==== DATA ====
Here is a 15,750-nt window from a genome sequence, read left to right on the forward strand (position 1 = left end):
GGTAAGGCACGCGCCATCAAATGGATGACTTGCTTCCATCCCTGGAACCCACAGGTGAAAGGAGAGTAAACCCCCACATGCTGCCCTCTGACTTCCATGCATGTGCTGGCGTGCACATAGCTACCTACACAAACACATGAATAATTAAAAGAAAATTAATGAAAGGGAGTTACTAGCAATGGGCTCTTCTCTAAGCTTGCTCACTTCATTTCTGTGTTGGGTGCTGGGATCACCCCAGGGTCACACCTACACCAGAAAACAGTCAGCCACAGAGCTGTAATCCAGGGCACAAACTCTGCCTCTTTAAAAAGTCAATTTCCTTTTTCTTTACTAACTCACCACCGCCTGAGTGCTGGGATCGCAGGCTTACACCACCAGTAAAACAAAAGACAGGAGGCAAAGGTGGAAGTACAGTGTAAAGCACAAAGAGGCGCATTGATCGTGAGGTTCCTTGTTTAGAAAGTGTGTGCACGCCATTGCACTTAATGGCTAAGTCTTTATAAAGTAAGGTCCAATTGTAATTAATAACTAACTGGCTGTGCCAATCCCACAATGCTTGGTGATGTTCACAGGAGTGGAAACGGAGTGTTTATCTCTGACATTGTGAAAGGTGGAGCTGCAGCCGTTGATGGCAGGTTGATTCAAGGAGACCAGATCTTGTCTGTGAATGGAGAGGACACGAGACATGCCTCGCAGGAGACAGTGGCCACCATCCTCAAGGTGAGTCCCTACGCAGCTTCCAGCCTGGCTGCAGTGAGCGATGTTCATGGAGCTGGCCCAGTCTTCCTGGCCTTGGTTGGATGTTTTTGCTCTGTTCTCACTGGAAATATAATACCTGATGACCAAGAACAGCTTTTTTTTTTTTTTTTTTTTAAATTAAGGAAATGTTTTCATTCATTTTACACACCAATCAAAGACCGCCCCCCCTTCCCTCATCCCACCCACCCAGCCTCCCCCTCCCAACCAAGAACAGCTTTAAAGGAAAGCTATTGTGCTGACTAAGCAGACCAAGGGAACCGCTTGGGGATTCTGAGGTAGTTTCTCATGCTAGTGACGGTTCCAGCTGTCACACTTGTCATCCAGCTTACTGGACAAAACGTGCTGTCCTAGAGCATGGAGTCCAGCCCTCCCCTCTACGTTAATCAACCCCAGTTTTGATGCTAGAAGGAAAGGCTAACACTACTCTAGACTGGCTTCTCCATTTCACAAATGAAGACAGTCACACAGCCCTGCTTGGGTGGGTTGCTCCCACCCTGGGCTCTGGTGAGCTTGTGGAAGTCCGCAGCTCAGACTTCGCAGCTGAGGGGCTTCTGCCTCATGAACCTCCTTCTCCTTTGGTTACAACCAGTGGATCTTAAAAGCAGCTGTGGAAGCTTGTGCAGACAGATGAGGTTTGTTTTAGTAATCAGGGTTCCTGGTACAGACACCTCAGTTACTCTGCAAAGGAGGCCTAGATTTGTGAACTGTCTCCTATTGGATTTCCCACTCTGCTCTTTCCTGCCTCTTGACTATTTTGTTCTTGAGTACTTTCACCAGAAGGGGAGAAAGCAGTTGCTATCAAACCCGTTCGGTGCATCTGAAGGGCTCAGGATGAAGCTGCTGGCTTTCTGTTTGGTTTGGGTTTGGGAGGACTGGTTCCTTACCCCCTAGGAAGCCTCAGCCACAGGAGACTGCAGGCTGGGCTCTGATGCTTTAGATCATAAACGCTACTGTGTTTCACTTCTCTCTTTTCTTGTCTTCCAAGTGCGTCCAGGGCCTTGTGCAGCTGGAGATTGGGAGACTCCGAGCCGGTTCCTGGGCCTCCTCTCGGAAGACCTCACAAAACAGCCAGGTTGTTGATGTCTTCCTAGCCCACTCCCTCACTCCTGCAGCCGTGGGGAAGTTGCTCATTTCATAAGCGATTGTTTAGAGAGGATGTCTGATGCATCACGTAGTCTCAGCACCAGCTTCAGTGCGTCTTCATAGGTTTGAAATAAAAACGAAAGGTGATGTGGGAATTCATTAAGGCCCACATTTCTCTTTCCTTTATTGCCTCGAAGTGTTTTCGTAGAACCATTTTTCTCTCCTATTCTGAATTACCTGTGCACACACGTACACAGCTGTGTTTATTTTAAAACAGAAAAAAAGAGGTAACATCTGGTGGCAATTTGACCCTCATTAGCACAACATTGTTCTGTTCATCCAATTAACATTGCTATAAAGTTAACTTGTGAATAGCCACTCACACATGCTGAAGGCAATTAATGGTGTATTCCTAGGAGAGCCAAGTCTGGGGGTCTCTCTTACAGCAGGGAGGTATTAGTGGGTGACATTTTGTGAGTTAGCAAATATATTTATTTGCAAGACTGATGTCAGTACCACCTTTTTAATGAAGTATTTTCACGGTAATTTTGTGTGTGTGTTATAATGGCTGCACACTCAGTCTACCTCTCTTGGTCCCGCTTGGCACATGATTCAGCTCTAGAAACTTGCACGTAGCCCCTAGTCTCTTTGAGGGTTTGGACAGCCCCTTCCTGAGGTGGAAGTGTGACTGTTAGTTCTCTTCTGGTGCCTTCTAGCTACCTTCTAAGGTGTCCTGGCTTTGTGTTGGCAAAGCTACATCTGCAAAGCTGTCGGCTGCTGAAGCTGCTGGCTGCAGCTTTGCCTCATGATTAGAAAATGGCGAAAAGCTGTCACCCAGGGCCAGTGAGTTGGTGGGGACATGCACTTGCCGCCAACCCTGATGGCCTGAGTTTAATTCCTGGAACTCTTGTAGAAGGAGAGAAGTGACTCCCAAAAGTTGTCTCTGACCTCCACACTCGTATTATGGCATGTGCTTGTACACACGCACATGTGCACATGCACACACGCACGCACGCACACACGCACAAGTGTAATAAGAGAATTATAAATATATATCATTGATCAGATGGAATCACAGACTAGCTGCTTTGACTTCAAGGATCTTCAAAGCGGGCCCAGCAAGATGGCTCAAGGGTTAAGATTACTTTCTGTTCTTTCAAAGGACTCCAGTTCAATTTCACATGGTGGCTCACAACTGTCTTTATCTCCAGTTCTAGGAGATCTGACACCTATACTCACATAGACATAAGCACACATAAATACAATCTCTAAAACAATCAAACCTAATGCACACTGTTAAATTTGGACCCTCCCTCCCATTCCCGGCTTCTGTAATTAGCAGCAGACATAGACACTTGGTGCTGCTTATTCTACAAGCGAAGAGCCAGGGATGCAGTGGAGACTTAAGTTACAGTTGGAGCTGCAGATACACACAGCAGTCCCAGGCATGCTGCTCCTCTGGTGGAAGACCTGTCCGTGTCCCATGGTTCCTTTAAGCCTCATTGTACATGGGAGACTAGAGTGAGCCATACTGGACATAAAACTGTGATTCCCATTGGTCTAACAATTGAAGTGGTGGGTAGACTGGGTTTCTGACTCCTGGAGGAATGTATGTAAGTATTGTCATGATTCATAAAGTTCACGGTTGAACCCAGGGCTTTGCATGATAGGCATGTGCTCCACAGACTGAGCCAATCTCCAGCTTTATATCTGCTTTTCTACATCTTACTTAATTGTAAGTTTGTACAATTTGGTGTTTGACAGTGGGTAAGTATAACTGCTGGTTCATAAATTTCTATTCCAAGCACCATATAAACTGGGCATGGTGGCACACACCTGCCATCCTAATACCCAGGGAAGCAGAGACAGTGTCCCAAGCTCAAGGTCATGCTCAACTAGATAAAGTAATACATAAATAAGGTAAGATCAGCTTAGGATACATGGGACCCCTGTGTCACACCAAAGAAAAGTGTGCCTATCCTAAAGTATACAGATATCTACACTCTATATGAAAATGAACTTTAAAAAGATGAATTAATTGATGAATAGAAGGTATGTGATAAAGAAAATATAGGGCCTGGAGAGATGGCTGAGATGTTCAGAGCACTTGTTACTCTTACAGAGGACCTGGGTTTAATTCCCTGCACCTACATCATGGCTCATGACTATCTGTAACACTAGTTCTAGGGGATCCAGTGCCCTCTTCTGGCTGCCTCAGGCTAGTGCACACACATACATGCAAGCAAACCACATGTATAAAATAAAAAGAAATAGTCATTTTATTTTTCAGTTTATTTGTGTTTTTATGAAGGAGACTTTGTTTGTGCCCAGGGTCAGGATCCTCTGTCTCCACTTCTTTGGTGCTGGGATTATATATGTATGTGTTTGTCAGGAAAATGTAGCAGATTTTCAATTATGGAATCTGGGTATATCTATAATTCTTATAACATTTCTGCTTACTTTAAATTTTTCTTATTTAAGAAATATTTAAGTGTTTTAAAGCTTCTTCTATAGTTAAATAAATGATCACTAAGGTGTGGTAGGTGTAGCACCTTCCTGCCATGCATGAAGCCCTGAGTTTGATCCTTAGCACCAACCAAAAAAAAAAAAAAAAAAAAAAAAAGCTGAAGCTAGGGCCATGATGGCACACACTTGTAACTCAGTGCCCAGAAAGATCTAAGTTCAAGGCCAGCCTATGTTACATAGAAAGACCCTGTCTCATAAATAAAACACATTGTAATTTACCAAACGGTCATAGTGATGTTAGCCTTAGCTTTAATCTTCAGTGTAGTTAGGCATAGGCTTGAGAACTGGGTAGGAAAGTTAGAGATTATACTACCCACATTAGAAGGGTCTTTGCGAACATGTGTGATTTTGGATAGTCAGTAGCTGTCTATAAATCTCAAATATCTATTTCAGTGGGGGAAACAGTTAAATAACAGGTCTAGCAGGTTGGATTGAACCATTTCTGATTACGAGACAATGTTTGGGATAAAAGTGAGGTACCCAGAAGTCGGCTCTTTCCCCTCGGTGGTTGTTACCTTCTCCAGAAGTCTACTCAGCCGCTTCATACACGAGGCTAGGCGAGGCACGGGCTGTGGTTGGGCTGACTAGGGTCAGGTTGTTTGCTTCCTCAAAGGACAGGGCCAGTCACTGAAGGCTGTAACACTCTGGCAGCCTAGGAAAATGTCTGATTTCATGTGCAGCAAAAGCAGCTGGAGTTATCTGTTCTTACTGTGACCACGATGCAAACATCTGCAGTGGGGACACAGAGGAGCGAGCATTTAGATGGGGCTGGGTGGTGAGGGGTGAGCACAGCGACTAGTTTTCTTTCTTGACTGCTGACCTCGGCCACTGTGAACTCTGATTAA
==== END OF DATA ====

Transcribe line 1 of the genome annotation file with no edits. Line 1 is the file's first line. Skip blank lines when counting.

Here is a 15,750-nt window from a genome sequence, read left to right on the forward strand (position 1 = left end):